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About The daily Nebraskan. ([Lincoln, Neb.) 1901-current | View Entire Issue (Feb. 9, 1996)
COVERING THE UNIVERSITY OF NEBRASKA SINCE 1901
VOL. 95 NO. 102
Today - Mostly sunny &
warm. South wind 5 to 15
Tonight - Fair and mild.
Low around 40.
Mami Speck/D N
Justin Firestone presents the OFFICE party platform Thursday afternoon
in the Nebraska Union. Firestone, a junior Latin and economics major, is
a candidate for ASUN president.
OFFICE candidate says
party will cure corruption
By Joshua Gillin
Student government has been run by an
“elitist” political machine for too long, the
second announced candidate for ASUN presi
dent said Thursday.
Justin Firestone, the
Association of Students
of the University of Ne
braska presidential can
didate for the OFFICE
party, outlined hispartv’s
platform before an audi
ence ofabout 40 students
in the Nebraska Union.
“There is a cancer, a
_ spot on the sun that is this
university — a growing
cancer mat nas been testenng and corrupting
your student government,” Firestone said.
“The OFFICE party is the cure for that
cancer. The OFFICE party will remove that
spot from the sun.”
Firestone said an “elitist” group of stu
dents had long operated student government,
and the time had come for “normal” students
to take control.
Kevin Gregorius, the OFFICE candidate
for second vice president, said he wanted to
carry that message to all students.
“We ’re your average, run-of-the-mill stu
dents,” he said. “We’re here to represent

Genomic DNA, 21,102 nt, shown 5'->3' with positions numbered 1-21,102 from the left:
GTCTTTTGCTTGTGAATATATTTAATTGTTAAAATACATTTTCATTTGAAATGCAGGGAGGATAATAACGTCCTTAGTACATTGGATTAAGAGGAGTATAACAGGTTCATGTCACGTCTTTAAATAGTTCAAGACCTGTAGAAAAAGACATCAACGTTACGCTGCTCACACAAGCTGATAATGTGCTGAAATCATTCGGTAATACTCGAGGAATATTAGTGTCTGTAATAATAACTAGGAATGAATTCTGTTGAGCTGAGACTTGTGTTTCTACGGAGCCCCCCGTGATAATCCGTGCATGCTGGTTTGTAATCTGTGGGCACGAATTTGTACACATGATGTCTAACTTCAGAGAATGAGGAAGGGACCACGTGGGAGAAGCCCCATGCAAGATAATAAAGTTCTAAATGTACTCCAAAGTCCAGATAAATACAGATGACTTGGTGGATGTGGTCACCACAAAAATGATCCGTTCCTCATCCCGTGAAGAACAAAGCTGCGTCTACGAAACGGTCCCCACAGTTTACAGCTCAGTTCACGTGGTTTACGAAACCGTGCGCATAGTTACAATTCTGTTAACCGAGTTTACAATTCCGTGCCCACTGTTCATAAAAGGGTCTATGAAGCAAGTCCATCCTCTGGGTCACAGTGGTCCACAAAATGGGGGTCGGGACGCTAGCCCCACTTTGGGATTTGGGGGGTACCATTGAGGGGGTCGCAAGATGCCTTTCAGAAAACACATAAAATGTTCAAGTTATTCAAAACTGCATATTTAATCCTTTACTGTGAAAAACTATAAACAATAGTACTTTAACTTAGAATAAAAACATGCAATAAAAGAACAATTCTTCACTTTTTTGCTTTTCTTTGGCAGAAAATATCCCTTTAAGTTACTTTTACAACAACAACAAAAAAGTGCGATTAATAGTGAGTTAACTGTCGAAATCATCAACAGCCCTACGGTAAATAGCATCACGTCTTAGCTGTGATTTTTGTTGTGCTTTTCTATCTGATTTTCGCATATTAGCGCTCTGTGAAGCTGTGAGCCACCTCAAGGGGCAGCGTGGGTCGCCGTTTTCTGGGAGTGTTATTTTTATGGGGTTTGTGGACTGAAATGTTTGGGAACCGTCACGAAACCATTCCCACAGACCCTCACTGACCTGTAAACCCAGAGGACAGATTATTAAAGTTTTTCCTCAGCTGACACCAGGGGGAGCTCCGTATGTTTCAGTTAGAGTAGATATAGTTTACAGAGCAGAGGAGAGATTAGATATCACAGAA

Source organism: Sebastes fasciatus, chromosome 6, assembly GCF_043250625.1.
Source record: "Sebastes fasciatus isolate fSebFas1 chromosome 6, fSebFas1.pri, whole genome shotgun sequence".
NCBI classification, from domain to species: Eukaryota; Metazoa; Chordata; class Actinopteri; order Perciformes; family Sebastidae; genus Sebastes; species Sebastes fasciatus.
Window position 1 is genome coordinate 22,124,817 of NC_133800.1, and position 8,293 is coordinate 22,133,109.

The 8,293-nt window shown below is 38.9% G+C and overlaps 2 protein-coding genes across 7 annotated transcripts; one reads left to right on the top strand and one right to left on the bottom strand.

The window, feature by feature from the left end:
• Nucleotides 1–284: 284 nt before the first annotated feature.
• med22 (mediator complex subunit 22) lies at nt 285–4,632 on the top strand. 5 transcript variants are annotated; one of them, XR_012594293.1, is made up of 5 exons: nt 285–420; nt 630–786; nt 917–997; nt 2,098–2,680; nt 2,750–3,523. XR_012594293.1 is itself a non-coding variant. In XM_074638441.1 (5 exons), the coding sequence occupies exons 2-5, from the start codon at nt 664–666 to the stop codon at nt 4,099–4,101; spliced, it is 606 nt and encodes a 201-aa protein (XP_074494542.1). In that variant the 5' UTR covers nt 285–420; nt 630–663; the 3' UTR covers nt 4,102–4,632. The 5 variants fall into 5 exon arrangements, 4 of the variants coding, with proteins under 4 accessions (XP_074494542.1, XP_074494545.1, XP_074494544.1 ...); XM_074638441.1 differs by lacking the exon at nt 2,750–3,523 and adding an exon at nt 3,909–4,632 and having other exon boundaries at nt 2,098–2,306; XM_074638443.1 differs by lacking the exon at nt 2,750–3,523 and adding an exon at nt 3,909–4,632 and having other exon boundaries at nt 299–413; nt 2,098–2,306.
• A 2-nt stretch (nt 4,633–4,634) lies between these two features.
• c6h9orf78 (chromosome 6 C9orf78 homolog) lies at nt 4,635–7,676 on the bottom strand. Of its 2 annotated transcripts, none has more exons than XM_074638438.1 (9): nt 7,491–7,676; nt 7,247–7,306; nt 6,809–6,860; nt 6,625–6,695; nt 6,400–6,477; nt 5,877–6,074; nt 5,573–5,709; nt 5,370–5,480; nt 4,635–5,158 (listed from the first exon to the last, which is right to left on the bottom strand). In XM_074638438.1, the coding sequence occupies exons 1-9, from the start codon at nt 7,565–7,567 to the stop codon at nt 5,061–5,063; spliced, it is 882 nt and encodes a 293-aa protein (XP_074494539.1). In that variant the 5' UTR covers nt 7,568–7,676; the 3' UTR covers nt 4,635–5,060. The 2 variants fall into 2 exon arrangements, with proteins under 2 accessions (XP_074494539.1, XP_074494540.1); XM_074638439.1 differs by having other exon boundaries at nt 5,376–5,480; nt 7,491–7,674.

you, not impose some twisted political agenda
Among the changes OFFICE plans to
implement if elected are forming a commu
“We're your average, run-of
the-mill students. We're here
to represent you, not impose
some twisted political
agenda on you.''
Second vice president candidate
nity cabinet ofkey student organization lead
ers to confer on student issues and develop
ing an electronic-friendly learning environ
The key to the development of electronic
learning is the Internet, Gregorius said.
“More and more of the world is getting
on-line,” he said. “UNL has to be a part of
The party is concerned with a widening
rift between the student body and the Ath
letic Department, as well as campus safety,
overcrowding in residence halls and the
renovation of campus facilities.
Chuck Isom, the OFFICE candidate for
first vice president, said it was time prom
ises were fulfilled.
“We've heard a lot of talk about parking
garages and residence halls being built or
renovated, but we haven't seen any
progress,” he said. “If s time those things
See OFFICE on 6
Abortion bill debated
Proposal may challenge Roe v. Wade
By Ted Taylor
A bill that would prohibit abortions when
there is an “existing sign of life” spawned al
most four hours of testimony and debate Thurs
day in the Judiciary Committee of the Nebraska
Sen. John Lindsay, the Catholic attorney
from Omaha who introduced LB 1380, defined
those signs as the presence of circulatory and
respiratory functions or the presence of cerebral
But Lindsay stressed that the measure was
not trying to prove when life begins.
“Make no mistake. LB 13 80 does not define
when life begins,” he said. “It cannot do that.
“What it does do is recognize that at a par
ticular point in the pregnancy, life is present.”
Before testifying began, a five-minute ultra
sound video was shown to the committee and
The narrator outlined the early stages of
gestation and the baby’s progression through
Opponents of the bill say it is an impermis
sible ban on abortion and is in direct conflict
with the rulings of the U.S. Supreme Court.
Lindsay conceded and said most of the testi
mony against the bill would say that the measure
is unconstitutional—an argument he would not
“LB 13 80 seeks to challenge the United States
Supreme Court based upon the basic frame